Just like its predecessor, 10 Cloverfield Lane arrived out of nowhere and made us put together tiny clues. But with the footage that aired during the Super Bowl, we think we’ve finally got a handle on it.

You can watch it all here, but what stands out immediately is that for movie with a cast of three, two of them show up a lot and one barely at all.

We first see Mary Elizabeth Winstead in a nighttime car crash, followed by a shot of her running away from a car. It’s probably safe to say that she’s running from a “rescue” by John Goodman.

Her run takes place at dawn, so either she’s just been found by Goodman or she’s been running for a while. Or this is from later in the film and is one of her escape attempts. It’s unclear. I think it’s probably related to the first shot, since Winstead wears a tank top in almost other scene we see and is only in a jacket in the crash and here. But the lighting on this scene makes it impossible to confirm to 100 percent certainty.

“I focus on being prepared,” says Goodman. A line which plays into the synopsis idea that Winstead’s character thinks she’s been abducted by a prepper.

Winstead wakes up in the dingier part of the bunker, given that we see the rest of it is furnished and carpeted. This seems less like a fall out shelter and more of a prison.

Here’s the first indication that there are more characters than Goodman and Winstead are in this film. John Gallagher, Jr.’s got a cast. And the use of the grate for the vent references something else we see in the trailer.

Winstead makes a makeshift weapon.

The room shakes and the warning light goes off. The grate shot, this one, and the repeat of the shaking room is all we see of Gallagher in this footage.


I’m pretty convinced there are two stages to this movie: Winstead captured by Goodman and trying to get away from his fake “chemical spill” line AND whatever happens after the actual disaster that brings Gallagher down into the bunker with them. The lighting of the scenes with all three—and the different outfit Winstead’s wearing—really reinforce that idea.

See, here she is in the vent. Trying to escape or fixing something?

Winstead’s got a bundle of stuff and is running right into a fire. We see an explosion later that might be related to this.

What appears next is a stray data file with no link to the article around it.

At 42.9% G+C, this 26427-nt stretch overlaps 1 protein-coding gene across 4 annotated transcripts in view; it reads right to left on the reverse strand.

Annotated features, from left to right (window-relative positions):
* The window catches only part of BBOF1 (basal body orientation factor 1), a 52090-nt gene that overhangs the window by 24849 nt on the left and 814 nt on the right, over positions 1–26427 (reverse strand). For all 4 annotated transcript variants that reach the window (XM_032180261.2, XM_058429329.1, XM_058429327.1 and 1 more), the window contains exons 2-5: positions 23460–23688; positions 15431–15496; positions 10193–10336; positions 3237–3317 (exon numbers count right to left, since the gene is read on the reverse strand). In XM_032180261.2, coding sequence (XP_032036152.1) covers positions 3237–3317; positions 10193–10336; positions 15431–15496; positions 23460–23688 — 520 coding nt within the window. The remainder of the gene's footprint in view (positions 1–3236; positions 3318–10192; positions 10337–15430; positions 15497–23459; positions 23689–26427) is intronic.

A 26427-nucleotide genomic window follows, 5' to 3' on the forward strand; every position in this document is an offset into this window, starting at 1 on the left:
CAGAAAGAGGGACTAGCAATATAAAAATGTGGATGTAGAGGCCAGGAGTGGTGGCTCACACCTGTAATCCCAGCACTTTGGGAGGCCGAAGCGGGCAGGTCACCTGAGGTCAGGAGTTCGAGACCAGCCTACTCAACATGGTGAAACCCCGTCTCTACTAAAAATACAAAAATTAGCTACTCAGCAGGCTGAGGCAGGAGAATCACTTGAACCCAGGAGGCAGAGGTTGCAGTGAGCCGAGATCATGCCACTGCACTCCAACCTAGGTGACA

From the cement walls and the sheets, this looks like where Winstead wakes up, earlier in the trailer. Also a sign that things aren’t good for her.

They show the bunker shaking again and then:

she attacks Goodman with a broken bottle.

I’m going to do something I rarely do in these breakdowns. I’ve taken the scene of Goodman opening the Swamp Pop from earlier in the trailer and put it down next to a scene from much later in the film. Above, so can see an unopened bottle of the same drink in the scene where Winstead attacks Goodman.

These two very much look like they come from the same sequence.

Here’s an explosion. Of what, I can’t tell. Her car?

A desperate run from Winstead. Note that the living room set is not on fire in this one.

This is the only shot of a hazmat-like mask, which is probably related to Goodman telling Winstead that he’s keeping her down in the bunker after a “chemical spill.” It could be what Winstead is carrying when running into the fire scene. Naturally, she might want to put the mask on so she can escape.

Goodman grabs her in one scene and then we get a separate one of him pounding the wall and yelling. “I knew this day would come. It’s not safe out there,” Goodman’s voiceover has been saying up to this point.

It looks like Winstead got out in the hazmat suit—notice the red and rubbery parts that look like a match for the mask we saw earlier—and discovered that she didn’t need the mask. But something else is coming up over the house. We hear a roar and see a bright light, which could mean that the ending of Cloverfield is the disaster that sends her back.


Cloverfield had a bomb go off and the monster roared at the end. If 10 Cloverfield Lane takes place nearby, in the same universe, then we have the connection between the two that J.J. Abrams spoke about.

Contact the author at katharine@io9.com.